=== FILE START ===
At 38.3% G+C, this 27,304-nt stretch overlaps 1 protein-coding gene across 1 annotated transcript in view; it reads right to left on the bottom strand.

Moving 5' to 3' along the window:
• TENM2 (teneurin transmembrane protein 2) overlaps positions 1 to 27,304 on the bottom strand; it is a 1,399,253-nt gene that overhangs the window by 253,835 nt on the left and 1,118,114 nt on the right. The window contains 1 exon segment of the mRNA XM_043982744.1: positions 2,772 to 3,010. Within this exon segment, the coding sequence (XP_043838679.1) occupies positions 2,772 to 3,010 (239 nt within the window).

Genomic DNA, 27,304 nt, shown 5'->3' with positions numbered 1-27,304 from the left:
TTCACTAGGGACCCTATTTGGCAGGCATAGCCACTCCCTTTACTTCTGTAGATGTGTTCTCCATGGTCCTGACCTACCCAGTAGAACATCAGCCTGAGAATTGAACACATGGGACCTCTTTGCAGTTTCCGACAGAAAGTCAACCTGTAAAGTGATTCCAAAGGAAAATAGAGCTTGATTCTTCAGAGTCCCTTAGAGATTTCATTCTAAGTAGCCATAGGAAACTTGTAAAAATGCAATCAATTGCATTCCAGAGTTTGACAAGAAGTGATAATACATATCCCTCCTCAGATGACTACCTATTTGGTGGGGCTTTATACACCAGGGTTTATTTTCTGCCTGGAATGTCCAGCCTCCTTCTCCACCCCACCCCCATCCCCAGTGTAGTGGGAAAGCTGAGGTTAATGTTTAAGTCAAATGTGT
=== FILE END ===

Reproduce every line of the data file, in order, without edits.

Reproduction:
At 38.3% G+C, this 27,304-nt stretch overlaps 1 protein-coding gene across 1 annotated transcript in view; it reads right to left on the bottom strand.

Moving 5' to 3' along the window:
• TENM2 (teneurin transmembrane protein 2) overlaps positions 1 to 27,304 on the bottom strand; it is a 1,399,253-nt gene that overhangs the window by 253,835 nt on the left and 1,118,114 nt on the right. The window contains 1 exon segment of the mRNA XM_043982744.1: positions 2,772 to 3,010. Within this exon segment, the coding sequence (XP_043838679.1) occupies positions 2,772 to 3,010 (239 nt within the window).

Genomic DNA, 27,304 nt, shown 5'->3' with positions numbered 1-27,304 from the left:
TTCACTAGGGACCCTATTTGGCAGGCATAGCCACTCCCTTTACTTCTGTAGATGTGTTCTCCATGGTCCTGACCTACCCAGTAGAACATCAGCCTGAGAATTGAACACATGGGACCTCTTTGCAGTTTCCGACAGAAAGTCAACCTGTAAAGTGATTCCAAAGGAAAATAGAGCTTGATTCTTCAGAGTCCCTTAGAGATTTCATTCTAAGTAGCCATAGGAAACTTGTAAAAATGCAATCAATTGCATTCCAGAGTTTGACAAGAAGTGATAATACATATCCCTCCTCAGATGACTACCTATTTGGTGGGGCTTTATACACCAGGGTTTATTTTCTGCCTGGAATGTCCAGCCTCCTTCTCCACCCCACCCCCATCCCCAGTGTAGTGGGAAAGCTGAGGTTAATGTTTAAGTCAAATGTGT